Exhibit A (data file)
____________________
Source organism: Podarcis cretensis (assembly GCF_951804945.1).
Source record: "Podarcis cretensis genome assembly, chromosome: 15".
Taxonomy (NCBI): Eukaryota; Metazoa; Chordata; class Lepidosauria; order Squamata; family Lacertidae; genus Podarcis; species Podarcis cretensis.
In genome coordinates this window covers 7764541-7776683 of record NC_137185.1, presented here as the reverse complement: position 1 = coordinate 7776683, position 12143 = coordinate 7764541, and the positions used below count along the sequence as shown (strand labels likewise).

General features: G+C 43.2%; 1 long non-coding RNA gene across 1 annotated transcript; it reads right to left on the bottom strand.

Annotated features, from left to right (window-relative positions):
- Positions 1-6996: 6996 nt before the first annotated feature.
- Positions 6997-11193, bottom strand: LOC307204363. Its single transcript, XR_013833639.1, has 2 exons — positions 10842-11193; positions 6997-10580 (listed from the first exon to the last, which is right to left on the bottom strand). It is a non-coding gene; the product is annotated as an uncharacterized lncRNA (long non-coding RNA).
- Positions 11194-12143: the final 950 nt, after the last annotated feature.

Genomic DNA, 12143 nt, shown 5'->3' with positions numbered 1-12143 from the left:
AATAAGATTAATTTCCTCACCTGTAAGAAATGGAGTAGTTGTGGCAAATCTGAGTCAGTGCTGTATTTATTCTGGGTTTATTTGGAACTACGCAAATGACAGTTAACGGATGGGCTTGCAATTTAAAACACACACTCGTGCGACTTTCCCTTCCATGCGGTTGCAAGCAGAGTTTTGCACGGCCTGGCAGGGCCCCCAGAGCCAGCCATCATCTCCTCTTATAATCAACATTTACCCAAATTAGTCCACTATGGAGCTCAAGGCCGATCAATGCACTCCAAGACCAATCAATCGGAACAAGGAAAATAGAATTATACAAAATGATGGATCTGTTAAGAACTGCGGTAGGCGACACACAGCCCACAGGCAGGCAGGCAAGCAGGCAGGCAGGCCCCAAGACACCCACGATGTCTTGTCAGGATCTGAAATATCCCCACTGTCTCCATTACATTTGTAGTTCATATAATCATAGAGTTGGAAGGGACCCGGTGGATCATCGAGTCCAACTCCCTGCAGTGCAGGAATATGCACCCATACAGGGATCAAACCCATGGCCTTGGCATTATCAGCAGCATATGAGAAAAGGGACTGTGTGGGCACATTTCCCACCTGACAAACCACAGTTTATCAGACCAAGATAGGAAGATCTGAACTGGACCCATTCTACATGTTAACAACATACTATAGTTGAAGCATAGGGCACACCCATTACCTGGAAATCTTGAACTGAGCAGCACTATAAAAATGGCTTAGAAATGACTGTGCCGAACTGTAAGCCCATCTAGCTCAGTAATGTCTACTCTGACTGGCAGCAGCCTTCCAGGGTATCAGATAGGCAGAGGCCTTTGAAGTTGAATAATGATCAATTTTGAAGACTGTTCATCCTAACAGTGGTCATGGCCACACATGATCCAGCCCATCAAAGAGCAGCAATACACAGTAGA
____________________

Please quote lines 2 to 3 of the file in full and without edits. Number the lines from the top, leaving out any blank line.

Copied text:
Source record: "Podarcis cretensis genome assembly, chromosome: 15".
Taxonomy (NCBI): Eukaryota; Metazoa; Chordata; class Lepidosauria; order Squamata; family Lacertidae; genus Podarcis; species Podarcis cretensis.